12/09/2009 07:50:00 pm

Where the Wild Things Are

Posted by Tom French |

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On Sunday Lesley and I went to see Where the Wild Things Are.

I was rather excited about this movie. Mainly because I get excited about Spike Jonze. And I figured Spike Jonze making a film about wild things for kids. That's pretty good.

The film had been delayed for about a year I think. The rumour was that the film was too scary for kids so Warner Bros. wanted the film to be reworked. I don't know if that's true, but a scary kids movie is a good idea.

The thing was though, this isn't really a kid's film. While the book maybe for kids, this film is very grown up. The themes are grown up, the concepts are pretty grown up, the photography is pretty grown up and the direction is pretty grown up. There are often periods of silence. The humour is scarce and when it's there it's pretty adult. This is a kid's film for adults. The film seems to re-examine childhood to portray it not as this great adventure, but as a time of loneliness, rage and fear. A time characterised by the impotence of being small and ignored. The adventure that Max goes through is not really the great, escapist adventure of Mary Poppins or The Wizard of Oz, but a realisation that even when Max escapes, his fantasy world is even more dysfunctional than his real world. Even the utopia where he is king is invaded by insecurity. In both the book and the film the solution is not to escape the world, but to face the relationships that are hard, but are actually underpinned by love.

In the film Max, the main character, runs away from his home, where he feels ignored and unloved by his family, and escapes to world full of wild creatures. These creatures are full of life, dangerous, fun. Max first meets these big, hairy creatures when Carol (played by James Gandolfini from The Sopranos) is smashing up their houses in a rage after he is left by his girlfriend KW. Max barrels in and sides with Carol only to find that he nearly gets himself eaten for taking the wrong side. Only by lying and saying he's a king does he save his life. He then sets out to transform the group to make an ideal community for himself. But things don't work the way Max would like. The wild things are too dysfunctional, too controlled by jealousies and fear to create the community the Max dreams of and things fall apart.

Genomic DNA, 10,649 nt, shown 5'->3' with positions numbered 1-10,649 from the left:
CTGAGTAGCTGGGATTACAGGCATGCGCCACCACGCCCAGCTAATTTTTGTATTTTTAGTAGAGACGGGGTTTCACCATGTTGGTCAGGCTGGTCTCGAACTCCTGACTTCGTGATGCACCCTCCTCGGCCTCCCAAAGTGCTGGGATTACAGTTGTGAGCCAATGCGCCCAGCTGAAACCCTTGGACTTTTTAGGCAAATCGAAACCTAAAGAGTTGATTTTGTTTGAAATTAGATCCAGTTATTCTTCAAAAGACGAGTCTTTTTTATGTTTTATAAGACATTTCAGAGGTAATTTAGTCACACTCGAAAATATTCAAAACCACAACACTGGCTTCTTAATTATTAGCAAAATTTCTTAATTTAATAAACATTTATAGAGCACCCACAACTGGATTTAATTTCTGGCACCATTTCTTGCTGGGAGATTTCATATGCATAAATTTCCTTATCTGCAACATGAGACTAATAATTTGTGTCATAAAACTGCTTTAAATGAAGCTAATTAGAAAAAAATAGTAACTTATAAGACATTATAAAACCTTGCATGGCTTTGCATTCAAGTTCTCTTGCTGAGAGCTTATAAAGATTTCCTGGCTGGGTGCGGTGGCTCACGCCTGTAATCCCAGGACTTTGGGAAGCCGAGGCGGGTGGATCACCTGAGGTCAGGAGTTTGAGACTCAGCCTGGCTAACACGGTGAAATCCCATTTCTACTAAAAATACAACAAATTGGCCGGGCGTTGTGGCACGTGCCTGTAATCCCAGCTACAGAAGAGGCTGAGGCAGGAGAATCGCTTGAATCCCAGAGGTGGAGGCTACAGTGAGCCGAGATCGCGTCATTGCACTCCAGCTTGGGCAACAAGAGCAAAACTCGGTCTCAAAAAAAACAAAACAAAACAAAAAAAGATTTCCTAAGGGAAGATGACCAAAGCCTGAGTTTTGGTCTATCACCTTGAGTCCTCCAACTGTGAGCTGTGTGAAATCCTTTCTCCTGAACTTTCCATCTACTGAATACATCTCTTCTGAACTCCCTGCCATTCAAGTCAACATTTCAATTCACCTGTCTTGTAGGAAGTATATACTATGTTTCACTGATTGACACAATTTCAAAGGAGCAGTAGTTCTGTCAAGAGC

The film is rather depressing in its bleak representation of community. It's a community with little love and what love there is is compromised by fear. The whole time, even when Max is at his happiest, there is the underlying tension that's bred by Max's lies and the danger of wild animals whose natural dispositions seem not towards creation but destruction.

This isn't really a kids film.

But I did like the film very much. I loved having giant, furry animals to tell an adult's story. I loved the design, the photography. The wild things looked flawless, the music was superb. And I liked that this was a film of hope. And a film about engagement. A film that pushes us to see that problems don't get solved by retreating from the world but entering into relationships. We can't build forts to keep the out people we don't like, we build homes where we live in a real pile, with all the messiness and connection that brings with it.

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